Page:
Learn more at

Take a look at the 404’s and make sure they are from old deleted content. If someone is consistently spelling something wrong in order to try and access a specific page that’s good information for you, maybe you can simplify the page url to be easier to type in. Otherwise, 404’s are a necessary part of running any website and it’s a good thing to clear out old content that isn’t relevant anymore if it’s not suitable for updating. Always check if you have a post with traffic that can be updated over deleting, updating posts to be high quality is a great thing to do for the overall health of your site.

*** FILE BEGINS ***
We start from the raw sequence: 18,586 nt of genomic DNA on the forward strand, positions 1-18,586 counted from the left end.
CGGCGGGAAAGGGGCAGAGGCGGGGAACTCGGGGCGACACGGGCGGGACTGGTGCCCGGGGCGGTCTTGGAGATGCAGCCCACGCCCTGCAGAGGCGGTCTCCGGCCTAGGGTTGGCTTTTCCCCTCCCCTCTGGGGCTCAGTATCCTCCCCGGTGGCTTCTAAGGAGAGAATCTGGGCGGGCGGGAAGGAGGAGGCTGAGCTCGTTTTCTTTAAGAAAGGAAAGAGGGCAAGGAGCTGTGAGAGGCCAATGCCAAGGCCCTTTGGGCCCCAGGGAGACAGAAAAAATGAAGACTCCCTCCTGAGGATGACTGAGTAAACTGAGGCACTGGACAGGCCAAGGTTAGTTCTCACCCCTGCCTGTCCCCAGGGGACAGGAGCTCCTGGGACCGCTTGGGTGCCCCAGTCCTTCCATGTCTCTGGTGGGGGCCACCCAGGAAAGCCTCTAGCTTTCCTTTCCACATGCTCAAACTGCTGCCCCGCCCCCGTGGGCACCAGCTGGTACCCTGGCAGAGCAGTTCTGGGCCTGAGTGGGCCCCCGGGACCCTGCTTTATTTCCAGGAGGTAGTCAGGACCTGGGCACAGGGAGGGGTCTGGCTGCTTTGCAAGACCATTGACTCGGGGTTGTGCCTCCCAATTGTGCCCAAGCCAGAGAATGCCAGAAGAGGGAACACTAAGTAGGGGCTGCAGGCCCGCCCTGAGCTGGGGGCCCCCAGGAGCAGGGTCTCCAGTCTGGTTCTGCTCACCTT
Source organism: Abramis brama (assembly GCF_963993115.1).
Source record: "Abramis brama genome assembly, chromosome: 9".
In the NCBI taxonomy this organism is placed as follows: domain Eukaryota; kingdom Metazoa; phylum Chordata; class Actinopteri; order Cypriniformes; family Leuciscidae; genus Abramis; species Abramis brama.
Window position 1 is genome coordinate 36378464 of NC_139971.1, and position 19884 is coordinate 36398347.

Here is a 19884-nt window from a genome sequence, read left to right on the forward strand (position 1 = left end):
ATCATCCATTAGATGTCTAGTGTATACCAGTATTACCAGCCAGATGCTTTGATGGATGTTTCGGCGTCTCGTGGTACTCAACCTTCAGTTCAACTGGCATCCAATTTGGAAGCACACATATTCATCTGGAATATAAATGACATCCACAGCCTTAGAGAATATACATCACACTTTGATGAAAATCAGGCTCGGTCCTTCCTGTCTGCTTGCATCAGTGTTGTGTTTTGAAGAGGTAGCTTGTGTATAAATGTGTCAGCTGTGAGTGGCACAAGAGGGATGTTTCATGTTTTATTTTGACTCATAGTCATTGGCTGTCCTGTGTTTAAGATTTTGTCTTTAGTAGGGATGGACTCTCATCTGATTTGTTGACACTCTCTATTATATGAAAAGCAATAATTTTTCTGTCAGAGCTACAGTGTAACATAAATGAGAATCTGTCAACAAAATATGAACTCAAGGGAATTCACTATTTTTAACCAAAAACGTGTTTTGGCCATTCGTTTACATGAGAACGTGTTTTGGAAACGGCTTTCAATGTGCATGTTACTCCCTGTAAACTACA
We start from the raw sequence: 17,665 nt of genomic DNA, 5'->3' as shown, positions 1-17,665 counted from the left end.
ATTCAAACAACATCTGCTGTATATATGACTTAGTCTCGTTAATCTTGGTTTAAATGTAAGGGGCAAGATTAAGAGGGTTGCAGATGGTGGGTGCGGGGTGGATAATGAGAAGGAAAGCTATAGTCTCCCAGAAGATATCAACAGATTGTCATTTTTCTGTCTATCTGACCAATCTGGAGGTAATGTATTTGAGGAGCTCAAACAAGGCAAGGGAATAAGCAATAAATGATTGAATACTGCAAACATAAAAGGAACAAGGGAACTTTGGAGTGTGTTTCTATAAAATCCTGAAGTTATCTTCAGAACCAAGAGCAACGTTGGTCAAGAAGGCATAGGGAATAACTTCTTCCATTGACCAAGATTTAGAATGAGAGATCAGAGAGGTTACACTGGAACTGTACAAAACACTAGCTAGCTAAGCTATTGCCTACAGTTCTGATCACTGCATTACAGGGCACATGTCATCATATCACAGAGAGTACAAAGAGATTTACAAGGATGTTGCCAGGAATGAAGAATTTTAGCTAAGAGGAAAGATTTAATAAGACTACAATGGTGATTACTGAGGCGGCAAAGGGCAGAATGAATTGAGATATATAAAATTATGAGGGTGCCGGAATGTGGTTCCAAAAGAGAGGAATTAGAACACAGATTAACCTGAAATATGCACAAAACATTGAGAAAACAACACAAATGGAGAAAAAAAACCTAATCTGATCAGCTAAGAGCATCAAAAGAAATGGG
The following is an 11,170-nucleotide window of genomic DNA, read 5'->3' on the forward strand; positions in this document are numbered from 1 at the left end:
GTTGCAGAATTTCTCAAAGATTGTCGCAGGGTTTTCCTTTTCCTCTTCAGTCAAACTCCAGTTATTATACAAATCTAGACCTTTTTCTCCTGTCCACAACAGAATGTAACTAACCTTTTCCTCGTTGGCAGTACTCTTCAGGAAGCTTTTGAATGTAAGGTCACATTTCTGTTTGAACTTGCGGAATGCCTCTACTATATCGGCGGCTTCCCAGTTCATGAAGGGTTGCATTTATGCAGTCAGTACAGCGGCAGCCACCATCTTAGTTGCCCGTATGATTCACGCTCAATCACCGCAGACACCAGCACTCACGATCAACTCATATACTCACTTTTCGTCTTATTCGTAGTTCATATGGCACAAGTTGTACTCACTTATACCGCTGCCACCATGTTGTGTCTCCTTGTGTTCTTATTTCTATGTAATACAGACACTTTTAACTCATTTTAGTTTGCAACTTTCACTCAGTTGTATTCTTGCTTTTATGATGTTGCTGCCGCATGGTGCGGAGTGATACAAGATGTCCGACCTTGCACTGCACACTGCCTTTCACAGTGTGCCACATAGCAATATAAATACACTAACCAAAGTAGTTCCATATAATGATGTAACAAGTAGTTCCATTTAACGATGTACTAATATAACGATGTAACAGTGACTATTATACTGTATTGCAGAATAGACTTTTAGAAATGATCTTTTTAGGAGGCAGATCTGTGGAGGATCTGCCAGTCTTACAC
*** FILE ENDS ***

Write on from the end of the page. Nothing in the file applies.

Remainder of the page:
10. Crawl anomaly

Crawl anomaly: An unspecified anomaly occurred when fetching this URL. This could mean a 4xx- or 5xx-level response code; try fetching the page using the URL Inspection tool to see if it encounters any fetch issues. The page was not indexed.

This would commonly be some kind of server misconfiguration issue, nothing to worry about if you have the occasional but not at all frequent error here. Otherwise it would be worth going into server logs or emailing your hosting company to investigate any uptick in server logs on 4xx or 5xx error codes being generated.

Read more on Index Coverage status reports at

There’s a really helpful Google Webmasters channel on YouTube where you can interact with the search team directly, and a video series to ‘SEO Mythbusting’ which should be super helpful!

Have you had an SEO disaster? Feel free to contact me, check out my internet marketing service page or give me a tweet @proximowebs I’d be happy to help. :)